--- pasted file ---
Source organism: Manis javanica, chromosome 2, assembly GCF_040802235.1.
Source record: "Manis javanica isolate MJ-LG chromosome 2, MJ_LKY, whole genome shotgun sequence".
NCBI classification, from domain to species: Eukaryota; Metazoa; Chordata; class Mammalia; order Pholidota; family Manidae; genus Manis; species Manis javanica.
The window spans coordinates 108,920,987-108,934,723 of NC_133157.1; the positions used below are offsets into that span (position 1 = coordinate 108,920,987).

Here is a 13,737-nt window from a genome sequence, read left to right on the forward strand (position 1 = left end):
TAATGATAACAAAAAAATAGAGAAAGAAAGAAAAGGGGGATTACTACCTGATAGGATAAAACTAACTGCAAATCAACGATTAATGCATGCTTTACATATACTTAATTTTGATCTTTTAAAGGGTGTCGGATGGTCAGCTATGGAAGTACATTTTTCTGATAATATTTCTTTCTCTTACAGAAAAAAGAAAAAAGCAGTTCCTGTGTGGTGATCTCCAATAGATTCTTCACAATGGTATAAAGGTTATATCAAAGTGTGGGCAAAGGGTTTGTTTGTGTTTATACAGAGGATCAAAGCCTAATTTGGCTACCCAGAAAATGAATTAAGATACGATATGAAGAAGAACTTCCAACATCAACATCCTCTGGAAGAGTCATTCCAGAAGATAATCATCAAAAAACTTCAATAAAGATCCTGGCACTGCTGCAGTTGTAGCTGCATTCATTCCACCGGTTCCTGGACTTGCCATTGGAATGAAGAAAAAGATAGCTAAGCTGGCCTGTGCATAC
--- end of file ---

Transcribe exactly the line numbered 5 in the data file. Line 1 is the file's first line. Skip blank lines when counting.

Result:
Here is a 13,737-nt window from a genome sequence, read left to right on the forward strand (position 1 = left end):